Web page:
MIR-144-mediated NRF2 gene silencing inhibits fetal hemoglobin expression in sickle cell diseaseOpen in a New Window

Sickle cell disease (SCD) is a genetic disorder caused by the βS-globin mutation leading to production of hemoglobin S, polymer formation under low oxygen conditions, and red blood cell sickling. The net outcome of this process is chronic hemolysis, oxidative stress, anemia, and vaso-occlusive episodes of pain and organ damage. The most effective treatment for SCD is fetal hemoglobin (HbF; α2γ2) induction, which inhibits sickle hemoglobin polymerization through the formation of hybrid molecules [1].

 

Modeling human RNA spliceosome mutations in the mouse: not all mice were created equalOpen in a New Window

Myelodysplastic syndromes (MDS), myelodysplastic/myeloproliferative neoplasms (MDS/MPN), and related disorders are a heterogeneous class of blood cancers leading to ineffective hematopoiesis in the bone marrow (BM) [1,2]. Approximately 30% of MDS patients progress to acute leukemia. Median survival ranges from 97 months for low-risk categories down to 11 months for high-risk MDS [2]. The incidence of MDS in the general population is approximately four to five per 100,000 people, but this increases with age [1].

 

CircPAN3 mediates drug resistance in acute myeloid leukemia through the miR-153-5p/miR-183-5p–XIAP axisOpen in a New Window

Acute myeloid leukemia (AML) is one of the most common hematological malignancies [1,2]. Despite the application of new molecular targeted drugs and progress of allogeneic hematopoietic stem cell transplantation, chemoradiotherapy is still the mainstay for the treatment of AML. However, AML cells are demonstrated to unavoidably develop primary or secondary chemoresistance, thereby resulting in refractory and recurrent disease in patients. So far, most clinical trials of chemotherapy have shown very limited benefits for refractory and recurrent AML [3].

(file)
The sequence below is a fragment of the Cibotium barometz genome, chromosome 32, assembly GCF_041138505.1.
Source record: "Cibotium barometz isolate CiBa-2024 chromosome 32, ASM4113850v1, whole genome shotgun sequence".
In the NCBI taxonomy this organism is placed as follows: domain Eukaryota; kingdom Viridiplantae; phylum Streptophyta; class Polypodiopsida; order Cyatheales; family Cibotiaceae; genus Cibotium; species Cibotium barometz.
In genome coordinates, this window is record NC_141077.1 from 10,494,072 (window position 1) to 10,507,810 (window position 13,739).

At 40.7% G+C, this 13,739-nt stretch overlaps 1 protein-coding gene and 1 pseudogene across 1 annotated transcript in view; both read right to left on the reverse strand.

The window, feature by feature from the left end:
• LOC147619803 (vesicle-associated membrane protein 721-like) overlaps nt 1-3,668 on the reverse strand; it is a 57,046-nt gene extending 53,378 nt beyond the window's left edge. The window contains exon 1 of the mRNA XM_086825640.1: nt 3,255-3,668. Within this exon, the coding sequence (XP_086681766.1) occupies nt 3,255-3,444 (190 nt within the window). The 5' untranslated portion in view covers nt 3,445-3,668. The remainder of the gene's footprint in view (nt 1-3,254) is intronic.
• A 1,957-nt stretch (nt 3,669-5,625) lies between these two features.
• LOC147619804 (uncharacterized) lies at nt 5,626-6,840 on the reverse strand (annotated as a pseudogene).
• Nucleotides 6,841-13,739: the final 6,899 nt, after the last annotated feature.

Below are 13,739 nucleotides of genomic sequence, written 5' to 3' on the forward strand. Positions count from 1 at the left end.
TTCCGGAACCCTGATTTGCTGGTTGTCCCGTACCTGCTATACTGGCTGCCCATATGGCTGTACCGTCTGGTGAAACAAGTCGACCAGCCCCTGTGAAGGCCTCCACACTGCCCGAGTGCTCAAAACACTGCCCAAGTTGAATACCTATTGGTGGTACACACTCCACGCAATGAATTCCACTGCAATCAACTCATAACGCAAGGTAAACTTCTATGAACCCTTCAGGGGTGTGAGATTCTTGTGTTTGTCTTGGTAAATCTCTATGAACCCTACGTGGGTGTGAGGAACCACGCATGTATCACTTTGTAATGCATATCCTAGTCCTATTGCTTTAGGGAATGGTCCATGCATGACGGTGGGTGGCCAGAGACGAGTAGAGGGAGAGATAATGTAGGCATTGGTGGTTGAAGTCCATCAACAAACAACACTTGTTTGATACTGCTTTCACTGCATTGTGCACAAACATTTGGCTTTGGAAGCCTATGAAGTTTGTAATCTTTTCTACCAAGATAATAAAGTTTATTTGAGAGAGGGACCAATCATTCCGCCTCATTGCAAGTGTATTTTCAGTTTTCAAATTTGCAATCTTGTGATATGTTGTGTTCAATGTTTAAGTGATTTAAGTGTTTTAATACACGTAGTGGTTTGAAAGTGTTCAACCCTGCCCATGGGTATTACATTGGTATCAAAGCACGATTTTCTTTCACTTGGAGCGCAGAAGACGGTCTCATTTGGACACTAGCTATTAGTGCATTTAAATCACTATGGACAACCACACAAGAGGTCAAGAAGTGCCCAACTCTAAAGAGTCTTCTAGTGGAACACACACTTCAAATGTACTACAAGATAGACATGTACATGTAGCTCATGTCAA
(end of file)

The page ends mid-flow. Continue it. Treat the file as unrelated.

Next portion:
Effect of circadian variation on neutrophil mobilization to the peripheral blood in benign constitutional neutropeniaOpen in a New Window

Benign constitutional neutropenia (BCN), also known as benign ethnic neutropenia, is characterized by chronic neutropenia in non-Caucasian individuals who are apparently healthy and do not have a history of recurrent infections [1–3].

 

Characterization of inv(3) cell line OCI-AML-20 with stroma-dependent CD34 expressionOpen in a New Window

Acute myeloid leukemia (AML) is a heterogeneous disorder characterized by the abnormal proliferation and differentiation of hematopoietic stem cells. Patients diagnosed with AML often have a poor prognosis, with long-term survival being affected by subtype of disease, therapy given, and ability to tolerate treatment [1]. An important classifier of the disease that can predict response to therapy and outcome is the presence of recurrent cytogenetic abnormalities. Patients with recurrent 3q mutations such as inv(3)(q21q26.2) or t(3;3)(q21;q26.2) represent a subgroup of AML with a very poor prognosis due to the high rates of resistance to current chemotherapy regimens [2].

 

Establishment and characterization of immortalized erythroid progenitor cell lines derived from a common cell sourceOpen in a New Window

Recently, attempts have been made to produce large quantities of red blood cells (RBCs) in vitro using cell culture techniques [1–5]. Although hematopoietic stem/progenitor cells or pluripotent stem cells have been considered primary candidates for in vitro RBC production because they possess excellent characteristics for this technology [6–11], we have successfully established immortalized erythroid progenitor cell lines (imERYPCs) that can differentiate into enucleated RBCs [12]. The main advantage of these cell lines is that they can proliferate indefinitely, can produce enucleated RBCs rapidly, and can be handled with ease.

 

Loss of EfnB1 in the osteogenic lineage compromises their capacity to support hematopoietic stem/progenitor cell maintenanceOpen in a New Window